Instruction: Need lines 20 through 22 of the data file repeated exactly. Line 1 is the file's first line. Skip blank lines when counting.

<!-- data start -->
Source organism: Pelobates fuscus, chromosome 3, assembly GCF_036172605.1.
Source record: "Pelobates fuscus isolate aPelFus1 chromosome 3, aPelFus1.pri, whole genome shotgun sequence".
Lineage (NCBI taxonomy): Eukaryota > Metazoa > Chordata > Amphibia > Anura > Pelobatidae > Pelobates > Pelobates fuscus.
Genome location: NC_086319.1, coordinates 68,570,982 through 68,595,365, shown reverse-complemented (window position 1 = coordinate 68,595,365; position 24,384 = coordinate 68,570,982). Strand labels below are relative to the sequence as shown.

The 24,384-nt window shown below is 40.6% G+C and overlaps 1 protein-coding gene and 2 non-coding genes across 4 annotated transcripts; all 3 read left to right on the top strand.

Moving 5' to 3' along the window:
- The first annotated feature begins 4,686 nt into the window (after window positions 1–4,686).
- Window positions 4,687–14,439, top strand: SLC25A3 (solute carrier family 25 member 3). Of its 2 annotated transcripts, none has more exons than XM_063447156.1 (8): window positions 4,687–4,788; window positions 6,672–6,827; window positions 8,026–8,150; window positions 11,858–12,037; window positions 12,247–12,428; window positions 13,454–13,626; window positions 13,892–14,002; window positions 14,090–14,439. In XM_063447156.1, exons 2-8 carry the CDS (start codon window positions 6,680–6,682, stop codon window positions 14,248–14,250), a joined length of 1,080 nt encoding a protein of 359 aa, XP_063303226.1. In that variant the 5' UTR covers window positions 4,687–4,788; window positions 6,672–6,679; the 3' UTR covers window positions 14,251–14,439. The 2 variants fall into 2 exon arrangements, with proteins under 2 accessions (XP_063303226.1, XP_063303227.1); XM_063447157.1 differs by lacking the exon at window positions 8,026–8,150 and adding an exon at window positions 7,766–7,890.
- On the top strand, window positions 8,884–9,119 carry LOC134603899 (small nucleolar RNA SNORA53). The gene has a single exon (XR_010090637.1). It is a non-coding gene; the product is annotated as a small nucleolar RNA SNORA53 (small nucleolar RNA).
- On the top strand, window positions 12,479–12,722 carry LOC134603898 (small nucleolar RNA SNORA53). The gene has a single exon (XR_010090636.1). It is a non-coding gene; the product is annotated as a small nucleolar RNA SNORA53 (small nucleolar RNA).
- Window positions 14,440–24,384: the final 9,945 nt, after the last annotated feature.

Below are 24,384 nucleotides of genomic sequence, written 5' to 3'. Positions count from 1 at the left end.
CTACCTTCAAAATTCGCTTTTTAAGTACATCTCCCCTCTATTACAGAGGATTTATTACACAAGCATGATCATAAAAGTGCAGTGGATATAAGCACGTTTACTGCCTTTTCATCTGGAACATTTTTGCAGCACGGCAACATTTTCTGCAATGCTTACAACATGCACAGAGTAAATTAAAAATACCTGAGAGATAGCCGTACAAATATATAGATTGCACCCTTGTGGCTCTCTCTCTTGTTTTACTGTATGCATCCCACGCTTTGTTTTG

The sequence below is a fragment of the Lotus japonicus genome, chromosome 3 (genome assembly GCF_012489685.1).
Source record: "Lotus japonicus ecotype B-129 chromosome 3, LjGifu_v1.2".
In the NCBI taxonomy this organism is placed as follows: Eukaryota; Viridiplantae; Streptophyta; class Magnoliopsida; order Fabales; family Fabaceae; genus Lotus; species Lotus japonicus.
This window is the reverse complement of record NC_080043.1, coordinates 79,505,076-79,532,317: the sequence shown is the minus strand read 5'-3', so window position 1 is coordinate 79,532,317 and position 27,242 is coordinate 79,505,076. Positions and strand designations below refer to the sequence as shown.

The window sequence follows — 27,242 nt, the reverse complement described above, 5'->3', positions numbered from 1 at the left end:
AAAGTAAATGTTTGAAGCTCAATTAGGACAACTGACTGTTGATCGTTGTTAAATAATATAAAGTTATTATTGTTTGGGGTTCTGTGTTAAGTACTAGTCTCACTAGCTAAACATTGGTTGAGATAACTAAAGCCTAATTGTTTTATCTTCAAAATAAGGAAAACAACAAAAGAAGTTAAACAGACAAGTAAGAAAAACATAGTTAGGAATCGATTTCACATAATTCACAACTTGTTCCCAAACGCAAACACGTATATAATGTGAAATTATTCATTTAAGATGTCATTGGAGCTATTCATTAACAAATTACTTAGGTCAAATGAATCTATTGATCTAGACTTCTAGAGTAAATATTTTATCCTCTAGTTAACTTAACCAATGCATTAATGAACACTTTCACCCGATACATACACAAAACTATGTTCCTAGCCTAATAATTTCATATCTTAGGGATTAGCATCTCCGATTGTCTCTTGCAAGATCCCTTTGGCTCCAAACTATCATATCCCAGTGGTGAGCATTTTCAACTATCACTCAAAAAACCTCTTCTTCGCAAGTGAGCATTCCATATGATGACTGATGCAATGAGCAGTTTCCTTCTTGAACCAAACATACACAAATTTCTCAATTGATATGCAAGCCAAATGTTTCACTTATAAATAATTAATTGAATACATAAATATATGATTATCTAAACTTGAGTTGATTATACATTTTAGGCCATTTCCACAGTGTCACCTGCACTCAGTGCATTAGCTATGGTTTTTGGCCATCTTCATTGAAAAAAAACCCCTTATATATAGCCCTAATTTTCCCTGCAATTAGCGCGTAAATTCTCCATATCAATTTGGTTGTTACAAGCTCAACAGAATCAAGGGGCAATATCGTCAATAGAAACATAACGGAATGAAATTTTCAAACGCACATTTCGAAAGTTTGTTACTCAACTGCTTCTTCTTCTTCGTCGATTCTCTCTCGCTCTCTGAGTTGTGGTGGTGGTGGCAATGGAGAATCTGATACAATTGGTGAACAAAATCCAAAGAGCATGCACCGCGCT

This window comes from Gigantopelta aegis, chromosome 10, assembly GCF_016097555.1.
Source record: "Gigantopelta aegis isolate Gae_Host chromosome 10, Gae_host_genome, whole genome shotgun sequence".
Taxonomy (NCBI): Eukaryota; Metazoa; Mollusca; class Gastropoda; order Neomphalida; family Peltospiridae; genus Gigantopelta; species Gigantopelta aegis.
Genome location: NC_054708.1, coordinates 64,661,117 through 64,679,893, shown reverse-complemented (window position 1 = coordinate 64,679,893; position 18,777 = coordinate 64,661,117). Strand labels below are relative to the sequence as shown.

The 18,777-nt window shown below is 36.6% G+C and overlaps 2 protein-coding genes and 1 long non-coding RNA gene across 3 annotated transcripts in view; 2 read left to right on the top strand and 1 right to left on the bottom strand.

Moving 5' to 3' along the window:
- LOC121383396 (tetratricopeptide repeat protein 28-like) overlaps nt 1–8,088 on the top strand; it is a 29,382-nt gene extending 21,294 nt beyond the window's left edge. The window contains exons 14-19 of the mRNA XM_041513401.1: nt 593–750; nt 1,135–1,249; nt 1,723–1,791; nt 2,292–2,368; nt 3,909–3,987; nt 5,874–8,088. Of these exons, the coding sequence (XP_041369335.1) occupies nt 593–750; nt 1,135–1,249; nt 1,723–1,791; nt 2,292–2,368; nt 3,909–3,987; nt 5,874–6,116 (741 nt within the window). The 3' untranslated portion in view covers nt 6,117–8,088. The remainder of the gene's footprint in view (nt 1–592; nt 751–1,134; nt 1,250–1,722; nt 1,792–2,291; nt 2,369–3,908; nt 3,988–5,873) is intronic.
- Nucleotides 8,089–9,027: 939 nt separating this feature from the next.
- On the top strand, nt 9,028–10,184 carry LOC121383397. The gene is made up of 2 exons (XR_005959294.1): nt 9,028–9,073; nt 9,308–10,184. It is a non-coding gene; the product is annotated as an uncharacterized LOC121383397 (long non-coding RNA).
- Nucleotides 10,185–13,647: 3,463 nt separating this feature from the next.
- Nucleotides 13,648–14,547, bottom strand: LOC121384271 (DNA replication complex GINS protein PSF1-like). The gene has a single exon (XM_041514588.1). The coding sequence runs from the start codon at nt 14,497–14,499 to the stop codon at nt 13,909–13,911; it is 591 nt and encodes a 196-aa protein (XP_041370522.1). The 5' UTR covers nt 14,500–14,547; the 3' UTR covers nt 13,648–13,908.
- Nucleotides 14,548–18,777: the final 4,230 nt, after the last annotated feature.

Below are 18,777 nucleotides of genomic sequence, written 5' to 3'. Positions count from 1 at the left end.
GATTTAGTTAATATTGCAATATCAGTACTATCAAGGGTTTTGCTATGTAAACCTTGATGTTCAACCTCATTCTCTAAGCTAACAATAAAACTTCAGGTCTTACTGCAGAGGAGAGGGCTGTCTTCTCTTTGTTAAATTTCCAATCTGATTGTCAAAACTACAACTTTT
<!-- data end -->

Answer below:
This window comes from Gigantopelta aegis, chromosome 10, assembly GCF_016097555.1.
Source record: "Gigantopelta aegis isolate Gae_Host chromosome 10, Gae_host_genome, whole genome shotgun sequence".
Taxonomy (NCBI): Eukaryota; Metazoa; Mollusca; class Gastropoda; order Neomphalida; family Peltospiridae; genus Gigantopelta; species Gigantopelta aegis.